The Metrograph Commissary, a Governess’s Tale
About a year ago, not long after I returned from Uruguay, my post-adventure malaise and the growing concern for where my next paycheck might come from was interrupted by a call from my old pal Alexander Olch. We met at Russ & Daughters Café on Orchard Street. I ordered a Hendricks martini, cold up and with a twist, and Alex ordered latkes with salmon roe and sour cream. Given that I was melancholic and that Alex keeps kosher, we had a unspoken predetermined agreement that I would get his caviar and crème fraîche to cheer me and with begged for blinis from the kitchen, we embarked on our supper.
Over the course of the meal, Alex alluded to his new project: he’d found the space in which he would realize his 6-year dream of opening an independent cinema.
A bit of background: I met Alex on Halloween 2005 at the annual Accompanied Library party in that wonderfully louche back room at the National Arts Club. I was dressed as a 1960s Pill-Popping Housewife (think Mrs. Robinson on painkillers): vintage slip, vintage Pucci housecoat, blonde bob wig and every piece of jewelry I owned. I carried around a martini glass filled with Good & Plenties, which I rattled menacingly and said,”Fetch me another martini!” to pretty much everyone I encountered. Evidently I was his dream girl. I have no recollection of what he was dressed as, except that it involved a necktie and eyeglasses.
Alex was finishing his film, The Windmill Movie, which, at this point, he’d already been working on for 5 years and would be released in 2007. Alex’s life was centered on Mott Street where his editing bay was a few doors down from his apartment (he has a predilection for arranging his affairs so that he never needs to cross a street). When he wasn’t editing and I wasn’t auditioning, we had good times together. Alex came to opening night of a play I was in at the Cherry Lane in which I played a goth lesbian collegiate. He avoided my dear dachshund, Lola, at all costs (difficult in my Chelsea studio apartment), and we carried on as such until my departure in September ’06 for Los Angeles, where I was determined to take my dramatic inclinations to the next level.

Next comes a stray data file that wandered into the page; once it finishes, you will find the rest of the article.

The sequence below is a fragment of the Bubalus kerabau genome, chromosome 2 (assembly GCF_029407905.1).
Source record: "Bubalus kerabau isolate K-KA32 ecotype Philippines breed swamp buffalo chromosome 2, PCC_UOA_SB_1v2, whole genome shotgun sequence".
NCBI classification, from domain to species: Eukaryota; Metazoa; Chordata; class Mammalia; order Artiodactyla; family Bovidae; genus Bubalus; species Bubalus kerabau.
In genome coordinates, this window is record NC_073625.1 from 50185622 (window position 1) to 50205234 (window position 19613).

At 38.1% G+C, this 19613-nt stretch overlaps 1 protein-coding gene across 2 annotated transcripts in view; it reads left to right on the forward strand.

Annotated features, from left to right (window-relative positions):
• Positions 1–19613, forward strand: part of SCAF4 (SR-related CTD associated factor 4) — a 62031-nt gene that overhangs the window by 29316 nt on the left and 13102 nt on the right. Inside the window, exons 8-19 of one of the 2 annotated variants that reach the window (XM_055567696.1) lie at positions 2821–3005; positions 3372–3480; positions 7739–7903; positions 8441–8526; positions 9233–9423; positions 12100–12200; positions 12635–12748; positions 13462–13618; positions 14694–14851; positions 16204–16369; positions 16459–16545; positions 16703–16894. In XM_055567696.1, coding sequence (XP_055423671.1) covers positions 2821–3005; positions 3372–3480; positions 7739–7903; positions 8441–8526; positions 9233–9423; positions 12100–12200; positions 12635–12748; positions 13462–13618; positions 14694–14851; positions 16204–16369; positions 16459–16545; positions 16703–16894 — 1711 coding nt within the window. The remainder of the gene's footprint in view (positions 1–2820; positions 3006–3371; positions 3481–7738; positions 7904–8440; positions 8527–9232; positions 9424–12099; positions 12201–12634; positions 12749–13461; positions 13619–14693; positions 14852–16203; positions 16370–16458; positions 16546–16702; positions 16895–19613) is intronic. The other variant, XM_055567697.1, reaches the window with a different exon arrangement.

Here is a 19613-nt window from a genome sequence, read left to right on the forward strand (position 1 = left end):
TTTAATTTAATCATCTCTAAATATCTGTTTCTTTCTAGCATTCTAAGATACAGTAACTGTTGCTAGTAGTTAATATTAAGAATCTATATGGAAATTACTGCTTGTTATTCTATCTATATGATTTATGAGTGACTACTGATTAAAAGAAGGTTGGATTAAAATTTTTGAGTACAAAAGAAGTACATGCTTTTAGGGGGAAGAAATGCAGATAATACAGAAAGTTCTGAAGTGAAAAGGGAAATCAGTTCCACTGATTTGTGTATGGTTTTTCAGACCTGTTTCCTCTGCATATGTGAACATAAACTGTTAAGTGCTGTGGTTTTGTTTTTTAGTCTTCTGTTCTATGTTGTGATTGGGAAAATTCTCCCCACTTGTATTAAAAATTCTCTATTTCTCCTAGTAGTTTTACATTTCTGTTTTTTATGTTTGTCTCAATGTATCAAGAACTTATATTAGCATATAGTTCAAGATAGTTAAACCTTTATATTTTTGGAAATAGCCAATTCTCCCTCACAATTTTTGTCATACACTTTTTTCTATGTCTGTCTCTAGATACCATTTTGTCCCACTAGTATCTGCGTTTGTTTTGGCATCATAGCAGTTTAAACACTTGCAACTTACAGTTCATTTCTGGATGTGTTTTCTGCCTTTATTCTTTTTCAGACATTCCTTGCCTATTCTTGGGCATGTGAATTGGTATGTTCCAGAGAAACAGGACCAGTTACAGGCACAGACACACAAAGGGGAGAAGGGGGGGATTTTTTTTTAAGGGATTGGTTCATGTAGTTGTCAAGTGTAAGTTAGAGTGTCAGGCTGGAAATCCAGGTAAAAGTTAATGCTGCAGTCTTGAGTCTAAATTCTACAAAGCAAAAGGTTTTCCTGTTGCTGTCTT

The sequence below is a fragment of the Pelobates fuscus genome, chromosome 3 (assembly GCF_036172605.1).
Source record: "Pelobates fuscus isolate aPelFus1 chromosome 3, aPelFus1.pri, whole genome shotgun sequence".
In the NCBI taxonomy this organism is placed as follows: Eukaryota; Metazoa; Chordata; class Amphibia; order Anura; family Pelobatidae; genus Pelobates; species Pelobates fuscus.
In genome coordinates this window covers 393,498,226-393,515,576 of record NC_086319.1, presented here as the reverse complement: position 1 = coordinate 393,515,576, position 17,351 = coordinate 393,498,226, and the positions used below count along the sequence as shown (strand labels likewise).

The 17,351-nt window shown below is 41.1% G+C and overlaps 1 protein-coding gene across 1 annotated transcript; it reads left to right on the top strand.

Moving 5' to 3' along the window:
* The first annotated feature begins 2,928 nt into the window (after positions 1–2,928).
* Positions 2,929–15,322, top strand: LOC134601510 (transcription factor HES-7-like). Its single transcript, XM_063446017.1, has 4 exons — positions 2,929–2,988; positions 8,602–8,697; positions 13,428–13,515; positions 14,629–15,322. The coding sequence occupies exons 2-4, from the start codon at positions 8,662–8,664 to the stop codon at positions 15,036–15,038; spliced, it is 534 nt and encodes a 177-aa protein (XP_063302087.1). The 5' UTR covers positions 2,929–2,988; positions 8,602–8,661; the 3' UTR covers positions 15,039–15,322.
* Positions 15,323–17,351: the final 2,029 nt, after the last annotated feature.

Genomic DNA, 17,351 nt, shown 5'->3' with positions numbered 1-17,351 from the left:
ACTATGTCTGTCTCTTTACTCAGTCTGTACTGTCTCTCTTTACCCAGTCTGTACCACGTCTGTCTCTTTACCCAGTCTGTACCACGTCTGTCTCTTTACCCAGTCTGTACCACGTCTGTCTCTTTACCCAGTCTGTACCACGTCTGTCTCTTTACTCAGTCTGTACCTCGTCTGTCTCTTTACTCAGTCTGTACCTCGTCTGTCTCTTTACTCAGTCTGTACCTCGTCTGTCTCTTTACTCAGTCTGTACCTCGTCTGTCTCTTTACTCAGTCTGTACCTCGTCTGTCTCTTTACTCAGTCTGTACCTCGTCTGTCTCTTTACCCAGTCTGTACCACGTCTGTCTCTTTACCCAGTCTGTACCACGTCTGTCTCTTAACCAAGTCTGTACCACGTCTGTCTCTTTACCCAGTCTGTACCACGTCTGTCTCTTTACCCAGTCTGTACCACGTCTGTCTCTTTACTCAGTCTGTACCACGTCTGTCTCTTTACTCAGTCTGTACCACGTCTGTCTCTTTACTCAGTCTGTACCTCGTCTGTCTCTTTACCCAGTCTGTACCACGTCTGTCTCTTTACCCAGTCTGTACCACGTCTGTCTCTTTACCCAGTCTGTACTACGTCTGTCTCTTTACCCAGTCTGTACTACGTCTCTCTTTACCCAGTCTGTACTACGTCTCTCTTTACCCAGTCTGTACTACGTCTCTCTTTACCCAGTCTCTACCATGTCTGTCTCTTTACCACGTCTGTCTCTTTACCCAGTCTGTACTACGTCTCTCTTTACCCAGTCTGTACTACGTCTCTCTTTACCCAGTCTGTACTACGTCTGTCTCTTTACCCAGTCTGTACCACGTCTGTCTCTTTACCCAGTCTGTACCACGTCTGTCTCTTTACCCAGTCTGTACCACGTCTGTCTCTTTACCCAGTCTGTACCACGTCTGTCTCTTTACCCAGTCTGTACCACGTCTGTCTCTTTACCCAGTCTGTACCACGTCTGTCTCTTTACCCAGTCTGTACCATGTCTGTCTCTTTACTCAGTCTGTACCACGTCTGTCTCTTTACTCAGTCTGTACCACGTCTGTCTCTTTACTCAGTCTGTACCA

Alex finished his film. He’d never showed me a single frame, and when I attended the premiere at MoMA my heart swelled with pride. Unbeknownst to me, Alex had collaborated with programmer Jake Perlin, who distributed the Windmill Movie, and a friendship had blossomed over their shared love of cinema, native New Yorker status, and desire to create a new and different forum for the film-going experience. Just 9 short years later, Metrograph was born.
So returning to last year at Russ & Daughters: as Alex told me reverentially about a few youthful visits to the Ziegfeld and Paris theaters as a child, he explained that he wanted to bring magic back to movie-going. I listened and tried to ask intelligent questions; thanks to Alex’s inspired reverie, my cold gin martini and several mouthfuls of caviar my spirits were soaring. I was imagining myself at the opening of Alex’s cinema, standing akimbo in a Katherine Hepburn-esque white silk gown, flashbulbs popping! No, really I was wondering why Alex had chosen to tell me all this; he’d preemptively warned me that everything he was about to say was strictly confidential, so where was this going?